[This piece was written by Jason D. Kirby, DO, MBA, medical director for addiction and recovery services, St. Peter’s Health Partners Addiction Recovery Center (SPARC).]
With the arrival of New Year’s Day, the holiday season has begun to wind down. While some will have memories of celebrations and family gatherings to cherish and carry them through the new year, for many others it is the culmination of a very stressful time with increased anxiety and loneliness. For many of those who dread the holidays, alcohol can be and usually is involved as a remedy.
People with an addiction to alcohol – also known as alcohol use disorder – typically engage in compulsive behaviors and use substances as both a coping mechanism and a way to get through day-to-day life. These behaviors often continue despite harmful consequences.
According to the Centers for Disease Control and Prevention (CDC), excessive alcohol use led to approximately 88,000 deaths and 2.5 million years of potential life lost each year in the United States from 2006 to 2010. Excessive drinking was also responsible for 1 in 10 deaths among working-age adults aged 20 to 64 years.
Excessive drinking includes binge drinking, heavy drinking, and any drinking by pregnant women or people younger than age 21. Binge drinking, the most common form of excessive drinking, is defined as consuming four or more drinks during a single occasion for women and five or more drinks during a single occasion for men. Heavy drinking is defined as consuming eight or more drinks per week for women and 15 or more drinks per week for men.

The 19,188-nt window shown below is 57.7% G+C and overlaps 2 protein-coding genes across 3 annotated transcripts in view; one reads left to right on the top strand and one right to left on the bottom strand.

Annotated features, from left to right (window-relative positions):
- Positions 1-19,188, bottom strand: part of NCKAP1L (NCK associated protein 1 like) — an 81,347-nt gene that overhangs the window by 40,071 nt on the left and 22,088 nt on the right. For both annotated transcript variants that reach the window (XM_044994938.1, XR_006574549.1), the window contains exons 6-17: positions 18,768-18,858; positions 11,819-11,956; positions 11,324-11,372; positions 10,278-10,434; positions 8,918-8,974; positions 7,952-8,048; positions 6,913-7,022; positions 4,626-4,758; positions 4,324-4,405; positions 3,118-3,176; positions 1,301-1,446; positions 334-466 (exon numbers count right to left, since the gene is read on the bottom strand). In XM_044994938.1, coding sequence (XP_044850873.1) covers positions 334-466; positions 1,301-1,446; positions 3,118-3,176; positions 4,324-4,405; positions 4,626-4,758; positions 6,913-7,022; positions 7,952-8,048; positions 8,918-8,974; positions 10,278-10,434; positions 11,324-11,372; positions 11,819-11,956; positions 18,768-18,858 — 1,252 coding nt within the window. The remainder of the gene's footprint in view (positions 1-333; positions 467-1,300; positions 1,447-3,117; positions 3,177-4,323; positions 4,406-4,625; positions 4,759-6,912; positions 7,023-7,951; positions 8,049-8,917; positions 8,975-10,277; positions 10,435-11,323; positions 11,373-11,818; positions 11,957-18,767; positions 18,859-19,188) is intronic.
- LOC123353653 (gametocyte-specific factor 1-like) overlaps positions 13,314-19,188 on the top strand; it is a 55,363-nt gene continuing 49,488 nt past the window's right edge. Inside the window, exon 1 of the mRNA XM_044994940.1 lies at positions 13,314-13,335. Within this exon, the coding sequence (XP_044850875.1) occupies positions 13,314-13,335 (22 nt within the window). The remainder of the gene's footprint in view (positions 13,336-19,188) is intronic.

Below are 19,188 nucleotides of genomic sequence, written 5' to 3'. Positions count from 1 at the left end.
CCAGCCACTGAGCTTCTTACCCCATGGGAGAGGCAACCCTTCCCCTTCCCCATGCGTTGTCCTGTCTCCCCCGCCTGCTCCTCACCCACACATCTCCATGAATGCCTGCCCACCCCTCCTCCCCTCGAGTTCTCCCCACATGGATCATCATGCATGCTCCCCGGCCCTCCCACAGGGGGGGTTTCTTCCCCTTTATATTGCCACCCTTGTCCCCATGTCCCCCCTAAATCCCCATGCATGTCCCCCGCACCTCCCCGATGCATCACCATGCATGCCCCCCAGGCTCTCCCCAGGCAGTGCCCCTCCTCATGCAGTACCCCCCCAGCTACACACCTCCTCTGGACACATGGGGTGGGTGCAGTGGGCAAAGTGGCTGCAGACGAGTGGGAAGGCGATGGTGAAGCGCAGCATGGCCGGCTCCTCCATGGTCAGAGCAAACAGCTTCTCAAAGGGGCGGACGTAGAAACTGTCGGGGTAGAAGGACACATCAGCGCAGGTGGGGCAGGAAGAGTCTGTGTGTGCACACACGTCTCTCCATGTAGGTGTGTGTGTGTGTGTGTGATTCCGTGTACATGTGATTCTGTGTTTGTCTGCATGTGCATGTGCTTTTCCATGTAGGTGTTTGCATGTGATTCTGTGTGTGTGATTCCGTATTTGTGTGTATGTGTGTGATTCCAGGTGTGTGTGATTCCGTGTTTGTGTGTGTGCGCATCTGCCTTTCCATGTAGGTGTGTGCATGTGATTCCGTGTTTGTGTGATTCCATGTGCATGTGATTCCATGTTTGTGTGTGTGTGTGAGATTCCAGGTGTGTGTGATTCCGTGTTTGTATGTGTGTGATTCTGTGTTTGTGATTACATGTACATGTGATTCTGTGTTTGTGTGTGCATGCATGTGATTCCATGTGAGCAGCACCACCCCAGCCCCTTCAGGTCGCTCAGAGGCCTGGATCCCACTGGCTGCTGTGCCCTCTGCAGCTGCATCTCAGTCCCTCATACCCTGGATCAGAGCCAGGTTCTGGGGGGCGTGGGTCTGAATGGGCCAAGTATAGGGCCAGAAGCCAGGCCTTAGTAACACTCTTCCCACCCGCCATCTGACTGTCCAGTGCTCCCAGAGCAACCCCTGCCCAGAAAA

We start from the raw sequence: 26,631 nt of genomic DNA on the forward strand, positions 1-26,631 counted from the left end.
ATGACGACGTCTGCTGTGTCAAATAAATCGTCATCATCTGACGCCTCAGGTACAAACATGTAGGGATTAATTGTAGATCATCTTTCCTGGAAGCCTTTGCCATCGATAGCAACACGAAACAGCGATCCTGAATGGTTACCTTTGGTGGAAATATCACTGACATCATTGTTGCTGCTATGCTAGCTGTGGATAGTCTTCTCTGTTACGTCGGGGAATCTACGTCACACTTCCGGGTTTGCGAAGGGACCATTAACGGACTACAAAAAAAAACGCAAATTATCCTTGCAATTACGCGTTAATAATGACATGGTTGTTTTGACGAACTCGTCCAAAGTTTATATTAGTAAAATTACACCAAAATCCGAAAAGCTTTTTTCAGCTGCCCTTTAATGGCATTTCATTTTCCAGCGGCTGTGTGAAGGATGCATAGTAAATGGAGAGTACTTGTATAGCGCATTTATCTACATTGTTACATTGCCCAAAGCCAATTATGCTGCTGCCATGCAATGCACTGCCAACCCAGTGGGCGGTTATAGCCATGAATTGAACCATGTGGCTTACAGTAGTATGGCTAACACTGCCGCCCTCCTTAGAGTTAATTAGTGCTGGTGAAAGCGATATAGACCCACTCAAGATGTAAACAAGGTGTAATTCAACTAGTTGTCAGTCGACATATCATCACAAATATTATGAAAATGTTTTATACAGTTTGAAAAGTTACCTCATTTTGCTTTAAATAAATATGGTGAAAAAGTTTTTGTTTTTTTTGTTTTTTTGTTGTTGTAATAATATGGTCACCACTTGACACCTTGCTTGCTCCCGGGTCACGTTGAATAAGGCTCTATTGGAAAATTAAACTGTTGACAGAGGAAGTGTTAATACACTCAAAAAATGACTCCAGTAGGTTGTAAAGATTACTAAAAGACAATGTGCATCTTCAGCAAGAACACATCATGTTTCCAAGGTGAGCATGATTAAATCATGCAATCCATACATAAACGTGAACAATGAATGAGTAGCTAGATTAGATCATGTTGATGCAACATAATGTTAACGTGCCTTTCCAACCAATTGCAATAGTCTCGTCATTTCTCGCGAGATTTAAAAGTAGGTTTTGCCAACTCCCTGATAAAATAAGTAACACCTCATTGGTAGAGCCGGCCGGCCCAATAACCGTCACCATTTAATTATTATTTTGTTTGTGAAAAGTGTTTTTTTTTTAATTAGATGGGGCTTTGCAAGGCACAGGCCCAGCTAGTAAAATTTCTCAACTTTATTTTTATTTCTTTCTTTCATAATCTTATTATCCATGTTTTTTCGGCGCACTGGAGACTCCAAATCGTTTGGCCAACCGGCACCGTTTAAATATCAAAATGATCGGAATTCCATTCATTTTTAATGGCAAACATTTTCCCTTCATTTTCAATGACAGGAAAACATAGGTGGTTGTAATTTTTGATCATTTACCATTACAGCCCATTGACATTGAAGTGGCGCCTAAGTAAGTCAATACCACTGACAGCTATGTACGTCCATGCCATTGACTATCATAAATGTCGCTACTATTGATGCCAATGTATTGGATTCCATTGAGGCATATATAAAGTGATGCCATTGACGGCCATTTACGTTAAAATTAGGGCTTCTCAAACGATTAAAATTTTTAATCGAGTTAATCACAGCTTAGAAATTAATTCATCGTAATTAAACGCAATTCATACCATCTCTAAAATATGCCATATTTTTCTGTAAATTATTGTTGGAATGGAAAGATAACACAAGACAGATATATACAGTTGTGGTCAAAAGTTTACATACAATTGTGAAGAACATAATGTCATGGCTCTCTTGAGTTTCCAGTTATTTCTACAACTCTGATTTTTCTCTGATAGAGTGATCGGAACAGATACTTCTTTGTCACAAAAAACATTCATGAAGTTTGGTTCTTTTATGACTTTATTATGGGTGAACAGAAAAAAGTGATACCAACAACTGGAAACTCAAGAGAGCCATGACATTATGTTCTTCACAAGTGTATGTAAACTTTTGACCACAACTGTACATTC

Binge and heavy drinking can lead to a variety of short-term health risks including injuries, violence, alcohol poisoning, and risky sexual behaviors. Longer term, excessive alcohol use can lead to development of high blood pressure, social problems like family issues and job loss, a variety of cancers, and addiction to alcohol.
It is important to note not everyone who uses substances will become addicted, but approximately 10 percent will. There are numerous warning signs for someone with an alcohol use disorder but the most common are:
- Does the person ever feel a need to cut down on their drinking?
- Has anyone ever asked the person to cut down on their drinking out of concern?
- Does the person ever feel guilty regarding their drinking?
- Has the person ever used alcohol in the morning as an “eye opener” or to function throughout the day?
- Has the person had negative consequences to their drinking including legal problems, marital problems, employment problems, and others?
The good news is that treatment services are available and St. Peter’s Health Partners Addiction Recovery Center can help. We offer a comprehensive program intended to provide patients specific services to regain functionality and get back to living a full and productive life.
If you or a loved one is struggling with addiction, please call the SPARC Admissions Department at 518-452-6700 or Samaritan Hospital Inpatient Rehabilitation on St. Mary’s Campus at 518-268-5807. Visit us at http://www.sphp.com/addiction for more information.